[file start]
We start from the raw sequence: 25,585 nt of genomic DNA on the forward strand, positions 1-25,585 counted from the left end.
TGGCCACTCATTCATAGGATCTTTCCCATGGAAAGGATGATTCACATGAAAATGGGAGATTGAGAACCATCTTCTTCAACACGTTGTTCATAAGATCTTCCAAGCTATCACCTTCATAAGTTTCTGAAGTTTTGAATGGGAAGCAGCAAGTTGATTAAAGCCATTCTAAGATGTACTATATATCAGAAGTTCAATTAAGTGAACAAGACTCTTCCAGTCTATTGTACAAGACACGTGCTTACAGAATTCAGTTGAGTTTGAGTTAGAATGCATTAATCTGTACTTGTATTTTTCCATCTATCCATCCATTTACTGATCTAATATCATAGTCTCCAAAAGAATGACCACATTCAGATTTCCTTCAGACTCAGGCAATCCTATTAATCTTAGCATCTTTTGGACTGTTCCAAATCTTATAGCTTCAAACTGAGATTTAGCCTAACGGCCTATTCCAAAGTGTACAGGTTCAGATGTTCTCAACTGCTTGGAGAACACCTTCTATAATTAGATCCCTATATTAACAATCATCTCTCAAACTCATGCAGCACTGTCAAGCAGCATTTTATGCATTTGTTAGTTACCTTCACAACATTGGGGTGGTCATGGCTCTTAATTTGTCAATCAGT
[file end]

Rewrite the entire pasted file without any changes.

We start from the raw sequence: 25,585 nt of genomic DNA on the forward strand, positions 1-25,585 counted from the left end.
TGGCCACTCATTCATAGGATCTTTCCCATGGAAAGGATGATTCACATGAAAATGGGAGATTGAGAACCATCTTCTTCAACACGTTGTTCATAAGATCTTCCAAGCTATCACCTTCATAAGTTTCTGAAGTTTTGAATGGGAAGCAGCAAGTTGATTAAAGCCATTCTAAGATGTACTATATATCAGAAGTTCAATTAAGTGAACAAGACTCTTCCAGTCTATTGTACAAGACACGTGCTTACAGAATTCAGTTGAGTTTGAGTTAGAATGCATTAATCTGTACTTGTATTTTTCCATCTATCCATCCATTTACTGATCTAATATCATAGTCTCCAAAAGAATGACCACATTCAGATTTCCTTCAGACTCAGGCAATCCTATTAATCTTAGCATCTTTTGGACTGTTCCAAATCTTATAGCTTCAAACTGAGATTTAGCCTAACGGCCTATTCCAAAGTGTACAGGTTCAGATGTTCTCAACTGCTTGGAGAACACCTTCTATAATTAGATCCCTATATTAACAATCATCTCTCAAACTCATGCAGCACTGTCAAGCAGCATTTTATGCATTTGTTAGTTACCTTCACAACATTGGGGTGGTCATGGCTCTTAATTTGTCAATCAGT